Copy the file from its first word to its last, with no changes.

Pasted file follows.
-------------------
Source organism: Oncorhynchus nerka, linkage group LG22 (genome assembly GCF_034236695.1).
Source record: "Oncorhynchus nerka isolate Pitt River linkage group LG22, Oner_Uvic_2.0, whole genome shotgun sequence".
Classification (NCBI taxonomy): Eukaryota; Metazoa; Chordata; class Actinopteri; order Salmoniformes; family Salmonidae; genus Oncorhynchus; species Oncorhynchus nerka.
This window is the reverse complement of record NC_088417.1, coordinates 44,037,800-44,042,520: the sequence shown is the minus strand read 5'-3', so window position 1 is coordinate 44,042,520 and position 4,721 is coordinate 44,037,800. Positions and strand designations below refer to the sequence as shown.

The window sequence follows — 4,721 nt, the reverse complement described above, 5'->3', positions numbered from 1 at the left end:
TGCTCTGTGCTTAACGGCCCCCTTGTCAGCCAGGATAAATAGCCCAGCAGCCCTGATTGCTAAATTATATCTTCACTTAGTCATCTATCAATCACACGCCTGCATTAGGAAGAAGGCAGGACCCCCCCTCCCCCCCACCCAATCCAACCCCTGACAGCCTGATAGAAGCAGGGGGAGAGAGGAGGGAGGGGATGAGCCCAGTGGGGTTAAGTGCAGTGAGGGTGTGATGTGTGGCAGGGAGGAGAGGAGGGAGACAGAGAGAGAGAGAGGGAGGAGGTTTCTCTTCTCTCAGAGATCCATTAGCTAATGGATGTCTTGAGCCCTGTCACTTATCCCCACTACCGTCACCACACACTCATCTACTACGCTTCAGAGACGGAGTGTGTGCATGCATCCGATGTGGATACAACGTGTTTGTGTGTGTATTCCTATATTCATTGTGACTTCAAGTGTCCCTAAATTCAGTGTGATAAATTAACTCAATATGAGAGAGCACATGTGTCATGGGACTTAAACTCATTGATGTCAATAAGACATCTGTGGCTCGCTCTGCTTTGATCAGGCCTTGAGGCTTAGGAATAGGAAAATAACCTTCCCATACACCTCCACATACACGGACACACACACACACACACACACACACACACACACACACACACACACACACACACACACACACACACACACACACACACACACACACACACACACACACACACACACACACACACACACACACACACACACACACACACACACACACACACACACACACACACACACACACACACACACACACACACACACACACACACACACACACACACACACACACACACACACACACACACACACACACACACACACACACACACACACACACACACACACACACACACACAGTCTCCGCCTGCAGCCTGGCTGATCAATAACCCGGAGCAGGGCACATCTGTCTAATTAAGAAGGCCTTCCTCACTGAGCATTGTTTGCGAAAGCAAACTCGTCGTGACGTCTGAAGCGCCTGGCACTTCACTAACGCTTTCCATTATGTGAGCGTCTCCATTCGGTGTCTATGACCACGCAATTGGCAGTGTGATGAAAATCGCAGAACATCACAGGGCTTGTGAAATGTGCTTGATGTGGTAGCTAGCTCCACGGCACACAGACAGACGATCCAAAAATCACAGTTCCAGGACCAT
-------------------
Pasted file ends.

Source organism: Oncorhynchus nerka, linkage group LG22 (genome assembly GCF_034236695.1).
Source record: "Oncorhynchus nerka isolate Pitt River linkage group LG22, Oner_Uvic_2.0, whole genome shotgun sequence".
Classification (NCBI taxonomy): Eukaryota; Metazoa; Chordata; class Actinopteri; order Salmoniformes; family Salmonidae; genus Oncorhynchus; species Oncorhynchus nerka.
This window is the reverse complement of record NC_088417.1, coordinates 44,037,800-44,042,520: the sequence shown is the minus strand read 5'-3', so window position 1 is coordinate 44,042,520 and position 4,721 is coordinate 44,037,800. Positions and strand designations below refer to the sequence as shown.

The window sequence follows — 4,721 nt, the reverse complement described above, 5'->3', positions numbered from 1 at the left end:
TGCTCTGTGCTTAACGGCCCCCTTGTCAGCCAGGATAAATAGCCCAGCAGCCCTGATTGCTAAATTATATCTTCACTTAGTCATCTATCAATCACACGCCTGCATTAGGAAGAAGGCAGGACCCCCCCTCCCCCCCACCCAATCCAACCCCTGACAGCCTGATAGAAGCAGGGGGAGAGAGGAGGGAGGGGATGAGCCCAGTGGGGTTAAGTGCAGTGAGGGTGTGATGTGTGGCAGGGAGGAGAGGAGGGAGACAGAGAGAGAGAGAGGGAGGAGGTTTCTCTTCTCTCAGAGATCCATTAGCTAATGGATGTCTTGAGCCCTGTCACTTATCCCCACTACCGTCACCACACACTCATCTACTACGCTTCAGAGACGGAGTGTGTGCATGCATCCGATGTGGATACAACGTGTTTGTGTGTGTATTCCTATATTCATTGTGACTTCAAGTGTCCCTAAATTCAGTGTGATAAATTAACTCAATATGAGAGAGCACATGTGTCATGGGACTTAAACTCATTGATGTCAATAAGACATCTGTGGCTCGCTCTGCTTTGATCAGGCCTTGAGGCTTAGGAATAGGAAAATAACCTTCCCATACACCTCCACATACACGGACACACACACACACACACACACACACACACACACACACACACACACACACACACACACACACACACACACACACACACACACACACACACACACACACACACACACACACACACACACACACACACACACACACACACACACACACACACACACACACACACACACACACACACACACACACACACACACACACACACACACACACACACACACACACACACACACACACACACACACACACACACACACACACACACACACACACACACACACACACACACACAGTCTCCGCCTGCAGCCTGGCTGATCAATAACCCGGAGCAGGGCACATCTGTCTAATTAAGAAGGCCTTCCTCACTGAGCATTGTTTGCGAAAGCAAACTCGTCGTGACGTCTGAAGCGCCTGGCACTTCACTAACGCTTTCCATTATGTGAGCGTCTCCATTCGGTGTCTATGACCACGCAATTGGCAGTGTGATGAAAATCGCAGAACATCACAGGGCTTGTGAAATGTGCTTGATGTGGTAGCTAGCTCCACGGCACACAGACAGACGATCCAAAAATCACAGTTCCAGGACCAT